I’ve been lucky enough to get to know Lindsey through Twitter in the past year and as I began planning for Poetically Speaking 2016, she was one of the first people I knew I wanted to feature as a contributor.

Lindsey is talking about when she developed a love of poetry (especially love poems) and what she does to share poetry with the world.

Poetry’s been with me my whole life.  My mom tells me that when I was a child I would sit and listen to nursery rhymes and children’s poetry for as long as she would read.  Always one to encourage a love of reading, she bought me a copy of Where the Sidewalk Ends by Shel Silverstein when I was 8, and I fell in love right then and there.  By age 9 I was parading around the house reciting “Sarah Cynthia Sylvia Stout” and enlisting the listening ears of my younger sister.

By the time high school hit, I was one of the few people who didn’t let out a groan when we read poems in our Language Arts courses.  Though there was a fair amount of what I call “beating the love of poetry out of people by asking them what a poem means,” it didn’t deter me.  Instead, I focused on poems I liked even if I had no clue what they meant. In fact, it was during high school that I created a poetry journal. Filled with my favourite poems, songs, and a few writings of my own, I decorated the pages with pressed flowers and pictures from magazines. When I was 18 the journal completely filled up and it was no surprise to anyone that I decided to major in English Literature when I headed to university that fall.

I fell in love with love poetry my junior year at college when I took a course called Love and Desire in Contemporary American Poetry.  We studied male and female portraits of desire, erotic poetry, romantic poetry, LGBTQ poetry, and love poems in translation. I was pleasantly shocked by the honesty in the poems I read.  More than that, I learned things from those poems – about people’s lived experiences and observations. One of my favourite poems I read in that class is homage to my hips by Lucille Clifton:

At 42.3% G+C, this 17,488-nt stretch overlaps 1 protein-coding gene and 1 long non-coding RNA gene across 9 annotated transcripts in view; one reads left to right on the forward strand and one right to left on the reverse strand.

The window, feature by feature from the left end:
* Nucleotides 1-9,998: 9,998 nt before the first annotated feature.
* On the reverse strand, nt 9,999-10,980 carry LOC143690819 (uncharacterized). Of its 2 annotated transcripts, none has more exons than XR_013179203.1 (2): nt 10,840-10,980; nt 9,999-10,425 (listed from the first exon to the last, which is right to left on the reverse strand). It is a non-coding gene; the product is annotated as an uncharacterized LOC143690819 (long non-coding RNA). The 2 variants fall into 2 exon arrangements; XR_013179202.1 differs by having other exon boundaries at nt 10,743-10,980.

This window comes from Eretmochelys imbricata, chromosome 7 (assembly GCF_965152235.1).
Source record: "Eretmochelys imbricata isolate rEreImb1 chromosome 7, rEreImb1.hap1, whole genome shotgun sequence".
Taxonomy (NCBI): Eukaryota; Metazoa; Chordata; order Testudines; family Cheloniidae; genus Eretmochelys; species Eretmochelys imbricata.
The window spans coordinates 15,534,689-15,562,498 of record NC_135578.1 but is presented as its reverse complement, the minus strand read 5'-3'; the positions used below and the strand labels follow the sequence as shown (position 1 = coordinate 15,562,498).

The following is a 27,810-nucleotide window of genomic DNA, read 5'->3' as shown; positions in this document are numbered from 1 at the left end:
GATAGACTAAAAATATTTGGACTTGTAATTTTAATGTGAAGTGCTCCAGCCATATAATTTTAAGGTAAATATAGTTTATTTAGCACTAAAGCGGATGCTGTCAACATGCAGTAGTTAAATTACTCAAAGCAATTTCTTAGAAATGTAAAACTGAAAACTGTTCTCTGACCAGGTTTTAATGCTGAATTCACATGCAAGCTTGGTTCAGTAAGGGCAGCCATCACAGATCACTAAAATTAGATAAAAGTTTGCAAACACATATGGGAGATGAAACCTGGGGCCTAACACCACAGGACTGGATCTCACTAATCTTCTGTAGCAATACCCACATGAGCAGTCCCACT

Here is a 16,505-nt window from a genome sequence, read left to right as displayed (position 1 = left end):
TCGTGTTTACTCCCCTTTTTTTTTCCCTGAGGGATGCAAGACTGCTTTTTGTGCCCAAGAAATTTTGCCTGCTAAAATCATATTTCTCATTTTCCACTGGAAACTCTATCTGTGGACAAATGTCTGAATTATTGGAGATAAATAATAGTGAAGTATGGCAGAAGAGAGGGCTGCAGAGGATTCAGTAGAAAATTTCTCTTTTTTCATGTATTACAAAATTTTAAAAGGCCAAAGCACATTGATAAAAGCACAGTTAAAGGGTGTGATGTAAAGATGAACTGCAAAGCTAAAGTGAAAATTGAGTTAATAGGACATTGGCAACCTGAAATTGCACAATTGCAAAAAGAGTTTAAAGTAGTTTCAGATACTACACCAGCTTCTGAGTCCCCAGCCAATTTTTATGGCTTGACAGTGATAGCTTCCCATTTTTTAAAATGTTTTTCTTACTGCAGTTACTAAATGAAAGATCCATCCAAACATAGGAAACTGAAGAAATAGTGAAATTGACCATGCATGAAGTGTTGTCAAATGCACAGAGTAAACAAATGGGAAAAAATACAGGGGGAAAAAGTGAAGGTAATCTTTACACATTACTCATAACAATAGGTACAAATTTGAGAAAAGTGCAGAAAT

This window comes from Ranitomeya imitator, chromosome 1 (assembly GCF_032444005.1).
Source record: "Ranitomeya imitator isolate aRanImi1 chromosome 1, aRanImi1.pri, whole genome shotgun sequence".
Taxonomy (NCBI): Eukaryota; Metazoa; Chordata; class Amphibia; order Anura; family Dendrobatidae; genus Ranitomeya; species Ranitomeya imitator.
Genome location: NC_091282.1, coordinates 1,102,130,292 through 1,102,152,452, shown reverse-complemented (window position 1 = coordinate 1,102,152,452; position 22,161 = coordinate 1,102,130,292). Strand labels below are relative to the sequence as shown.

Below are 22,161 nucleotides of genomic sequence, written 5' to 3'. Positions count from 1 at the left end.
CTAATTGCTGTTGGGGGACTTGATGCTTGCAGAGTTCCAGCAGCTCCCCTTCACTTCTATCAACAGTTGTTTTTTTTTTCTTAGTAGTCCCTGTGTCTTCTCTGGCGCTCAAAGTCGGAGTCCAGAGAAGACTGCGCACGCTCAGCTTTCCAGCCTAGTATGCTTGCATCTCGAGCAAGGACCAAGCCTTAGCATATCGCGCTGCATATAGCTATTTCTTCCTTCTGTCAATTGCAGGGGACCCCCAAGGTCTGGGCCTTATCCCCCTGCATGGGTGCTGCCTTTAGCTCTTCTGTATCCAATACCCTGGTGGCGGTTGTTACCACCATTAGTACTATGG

these hips are big hips

they need space to

move around in.

they don’t fit into little

petty places. these hips

are free hips.

they don’t like to be held back.

these hips have never been enslaved,

they go where they want to go

they do what they want to do.

these hips are mighty hips.

these hips are magic hips.

i have known them

to put a spell on a man and

spin him like a top!

To this day, I’m an avid reader of poetry, love poetry in particular, though I think of love as multidimensional. There’s desire, romance, that giddiness of new love – but there’s also loss, heartbreak, and surprise. We love suddenly, tentatively, nearly, passionately, incurably, regretfully.  Poems provide the best expression of these feelings. If you’re looking for an outstanding collection of love poems I highly recommend Penguin’s Poems for Love selected by Laura Barber and She Walks in Beauty: A Woman’s Journey Through Poems selected by Caroline Kennedy.

Recently, I’ve started to share poems via social media.  It began when I created something on Twitter called #flashpoetry.  If you favourite one of my tweets within a given time period then I’ll send you a poem.  The goal is to give people a poetry boost during the day when they might least expect it. Periodically I also run #poetrydeathmatch which pits two poems against each other, letting my Twitter friends vote for their favourite one.  This is a fun experiment for me because not only do I have to search for two poems on a common theme, but I also love seeing which one people favour. Lastly, I created a website called A Poem for a Feeling. Enter a feeling and I’ll send you a poem based on that feeling. My friends call me their Poetry Fairy Godmother and it’s a title I cherish.

Poetry for me is about feeling. How different people take words and arrange them in a way that makes my heart beat faster. How seeing a particular phrase makes tears spring to my eyes. It is the utter joy of the unexpected in language that reels me in time and again.

Thank you Miss Print for letting me share my love of poetry with others!